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Lynn Gold, who has been examining and writing content for Cambridge English exams since 1974, recounted stories from the early days of her career during a recent trip to the archives at Cambridge University Press & Assessment. The visit was organised to mark Lynn’s career spanning five decades.
“It’s all about the people!” recounts Lynn, when asked about the happy memories from marking Cambridge English exams over the years. Lynn joined representatives from Cambridge for a tour of the archives to mark her decision to finish working with us. Artefacts on display included original exam papers from 1913, braille question papers, newsletters and other historical education documents.
Lynn has been Principal Examiner or item writer for a range of Cambridge English
Qualifications including Young Learners, B2 First, C1 Advanced, C2 Proficiency and BULATS (Business Language Testing Service). She was also instrumental in the design of the specification and marking of Skills for Life Writing.
Unlikely journey to the centre of Cambridge English
Lynn’s journey into examining for Cambridge English was an unlikely one. She originally taught Latin, Greek, and English in a grammar school in Harrow. After moving to Cheltenham, she got a teaching job in an FE college, which had just set up its own English as a Foreign Language department. She took the next step in the early 1970s when a letter from Bill Shephard, who was running the Cambridge English exams with only a handful of staff, arrived asking people to train as an examiner. Although she was reluctant at first, colleagues told her she should take the plunge, and it was a choice she did not regret.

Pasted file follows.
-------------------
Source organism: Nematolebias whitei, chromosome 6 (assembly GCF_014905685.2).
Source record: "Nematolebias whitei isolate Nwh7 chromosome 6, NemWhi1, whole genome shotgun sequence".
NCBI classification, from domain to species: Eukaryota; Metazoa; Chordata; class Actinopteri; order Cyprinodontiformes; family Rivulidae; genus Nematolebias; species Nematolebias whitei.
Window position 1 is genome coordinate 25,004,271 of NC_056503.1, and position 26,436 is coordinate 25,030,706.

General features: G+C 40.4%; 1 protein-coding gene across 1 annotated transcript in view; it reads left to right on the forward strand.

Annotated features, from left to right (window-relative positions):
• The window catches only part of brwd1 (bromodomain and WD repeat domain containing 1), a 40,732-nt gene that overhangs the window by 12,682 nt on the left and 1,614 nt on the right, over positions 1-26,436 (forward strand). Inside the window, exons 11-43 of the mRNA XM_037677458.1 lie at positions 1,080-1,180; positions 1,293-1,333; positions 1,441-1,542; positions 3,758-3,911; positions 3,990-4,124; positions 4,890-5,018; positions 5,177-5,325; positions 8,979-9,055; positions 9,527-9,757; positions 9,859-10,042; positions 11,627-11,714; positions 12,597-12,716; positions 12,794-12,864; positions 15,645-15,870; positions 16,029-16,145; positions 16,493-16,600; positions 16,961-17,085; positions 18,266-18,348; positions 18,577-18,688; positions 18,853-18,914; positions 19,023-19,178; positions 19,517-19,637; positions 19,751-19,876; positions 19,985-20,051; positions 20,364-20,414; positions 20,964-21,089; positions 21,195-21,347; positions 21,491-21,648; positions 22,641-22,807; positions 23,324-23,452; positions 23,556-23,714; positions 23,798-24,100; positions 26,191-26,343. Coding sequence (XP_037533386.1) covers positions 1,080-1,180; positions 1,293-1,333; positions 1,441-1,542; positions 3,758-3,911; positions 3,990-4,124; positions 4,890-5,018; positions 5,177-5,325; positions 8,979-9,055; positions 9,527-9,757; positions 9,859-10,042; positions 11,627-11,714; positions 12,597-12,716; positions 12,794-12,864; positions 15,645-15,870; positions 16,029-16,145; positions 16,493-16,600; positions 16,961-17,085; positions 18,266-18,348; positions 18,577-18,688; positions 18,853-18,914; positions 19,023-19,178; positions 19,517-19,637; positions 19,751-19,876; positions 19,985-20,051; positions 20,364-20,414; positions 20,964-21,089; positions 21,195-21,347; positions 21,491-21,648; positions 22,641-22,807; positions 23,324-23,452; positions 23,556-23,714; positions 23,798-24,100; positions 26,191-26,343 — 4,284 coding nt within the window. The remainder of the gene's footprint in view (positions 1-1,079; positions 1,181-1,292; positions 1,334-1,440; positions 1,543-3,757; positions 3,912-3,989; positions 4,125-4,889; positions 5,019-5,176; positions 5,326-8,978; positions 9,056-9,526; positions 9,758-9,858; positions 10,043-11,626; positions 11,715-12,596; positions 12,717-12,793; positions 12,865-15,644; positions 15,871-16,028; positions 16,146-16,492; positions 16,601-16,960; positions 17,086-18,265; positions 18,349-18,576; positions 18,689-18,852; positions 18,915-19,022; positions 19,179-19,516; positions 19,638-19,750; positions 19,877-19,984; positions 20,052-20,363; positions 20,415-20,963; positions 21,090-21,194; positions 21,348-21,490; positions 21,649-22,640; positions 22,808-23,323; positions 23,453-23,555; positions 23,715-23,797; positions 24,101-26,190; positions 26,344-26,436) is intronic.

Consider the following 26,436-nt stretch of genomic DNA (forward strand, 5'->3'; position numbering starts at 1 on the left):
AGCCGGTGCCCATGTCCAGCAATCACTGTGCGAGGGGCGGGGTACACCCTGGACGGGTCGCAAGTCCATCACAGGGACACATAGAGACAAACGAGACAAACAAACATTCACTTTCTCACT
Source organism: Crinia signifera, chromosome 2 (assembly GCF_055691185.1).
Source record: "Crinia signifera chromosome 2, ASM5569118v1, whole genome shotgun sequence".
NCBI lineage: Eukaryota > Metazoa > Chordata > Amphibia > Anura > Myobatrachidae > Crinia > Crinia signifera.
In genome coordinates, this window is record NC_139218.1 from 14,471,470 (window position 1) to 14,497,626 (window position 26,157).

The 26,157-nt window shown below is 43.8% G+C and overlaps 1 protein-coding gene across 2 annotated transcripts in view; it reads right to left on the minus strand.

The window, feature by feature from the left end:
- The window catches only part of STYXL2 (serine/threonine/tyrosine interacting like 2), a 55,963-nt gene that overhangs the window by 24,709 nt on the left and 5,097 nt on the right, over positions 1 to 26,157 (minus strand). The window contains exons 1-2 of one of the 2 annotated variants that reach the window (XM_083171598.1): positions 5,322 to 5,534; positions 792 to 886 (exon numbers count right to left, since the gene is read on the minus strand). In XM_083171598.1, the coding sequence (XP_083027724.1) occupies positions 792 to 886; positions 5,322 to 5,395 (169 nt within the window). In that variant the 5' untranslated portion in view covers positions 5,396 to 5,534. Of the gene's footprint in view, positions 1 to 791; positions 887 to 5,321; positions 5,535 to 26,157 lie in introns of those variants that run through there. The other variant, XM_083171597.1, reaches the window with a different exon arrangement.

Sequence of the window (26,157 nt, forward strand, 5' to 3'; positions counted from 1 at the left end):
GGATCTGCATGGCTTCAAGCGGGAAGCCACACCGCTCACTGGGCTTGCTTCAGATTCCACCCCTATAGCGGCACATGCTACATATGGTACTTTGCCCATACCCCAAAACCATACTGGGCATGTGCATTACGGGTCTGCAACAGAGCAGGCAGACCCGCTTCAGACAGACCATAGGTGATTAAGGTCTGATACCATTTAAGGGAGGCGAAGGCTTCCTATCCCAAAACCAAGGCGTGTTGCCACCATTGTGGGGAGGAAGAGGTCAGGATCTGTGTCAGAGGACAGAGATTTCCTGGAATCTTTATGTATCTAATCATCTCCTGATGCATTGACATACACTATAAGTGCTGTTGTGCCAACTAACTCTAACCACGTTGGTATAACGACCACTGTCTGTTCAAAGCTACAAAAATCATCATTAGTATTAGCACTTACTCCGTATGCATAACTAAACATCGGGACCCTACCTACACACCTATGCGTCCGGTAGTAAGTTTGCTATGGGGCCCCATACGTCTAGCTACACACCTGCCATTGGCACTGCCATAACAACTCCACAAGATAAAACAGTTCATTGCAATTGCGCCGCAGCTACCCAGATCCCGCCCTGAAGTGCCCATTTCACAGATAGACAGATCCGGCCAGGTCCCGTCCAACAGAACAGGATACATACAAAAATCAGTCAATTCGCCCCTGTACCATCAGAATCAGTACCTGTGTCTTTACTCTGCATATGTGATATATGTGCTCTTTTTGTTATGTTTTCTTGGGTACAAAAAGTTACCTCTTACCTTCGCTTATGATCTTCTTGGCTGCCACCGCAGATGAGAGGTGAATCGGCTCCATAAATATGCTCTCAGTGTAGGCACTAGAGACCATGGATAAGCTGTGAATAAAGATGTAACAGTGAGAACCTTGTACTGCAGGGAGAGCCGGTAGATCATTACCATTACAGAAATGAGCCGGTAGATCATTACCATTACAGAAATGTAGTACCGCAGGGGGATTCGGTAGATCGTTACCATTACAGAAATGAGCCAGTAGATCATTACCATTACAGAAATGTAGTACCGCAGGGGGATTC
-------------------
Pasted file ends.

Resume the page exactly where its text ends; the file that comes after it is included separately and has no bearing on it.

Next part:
“The next thing I knew I was sent a letter and went on a training course,” commented Lynn. She continued, “I never looked back and the idea of grasping new opportunities from Cambridge was something I really took on board.”
Lynn worked closely with Bill Shephard in the years that followed and described him as a “very kind and well-meaning man”, and someone who had a huge impact on her career. She has many anecdotes from over the years including taking part in a training course which coincided with the FA cup final, which meant participants kept “nipping out to see the score!”. She also enjoyed the regular meet ups in Churchill College, Cambridge with the other examiners.
A constant cycle!
Lynn fondly recalls the early days of grade reviews in Cambridge which at the time was a very manual process. It involved a representative from Cambridge jumping on their bikes and cycling between sites in Cambridge to deliver papers. During her visit to Cambridge in June 2023, Francesca Woodward, managing director for English at Cambridge University Press & Assessment thanked Lynn for all of her hard work and loyalty to the Cambridge family over the years.
Cris Betts, Director of Assessment at Cambridge worked with Lynn over the years. He said:
“Lynn has made a huge contribution to the Cambridge English exams, and we wish her the very best for a well-earned rest from marking, item-writing and post-test investigations. Over the years she has vetted and proofed literally thousands of our exam tasks and played a significant role in making the Cambridge English exams what they are today. But perhaps most importantly she’s been a fantastic person to work with and from everyone in Cambridge we thank her for her hard work.”
Lynn’s visit to the archives coincided with the celebration to mark 110 years of the Cambridge English exams. The first ever Cambridge English exam was taken by three people in June 1913.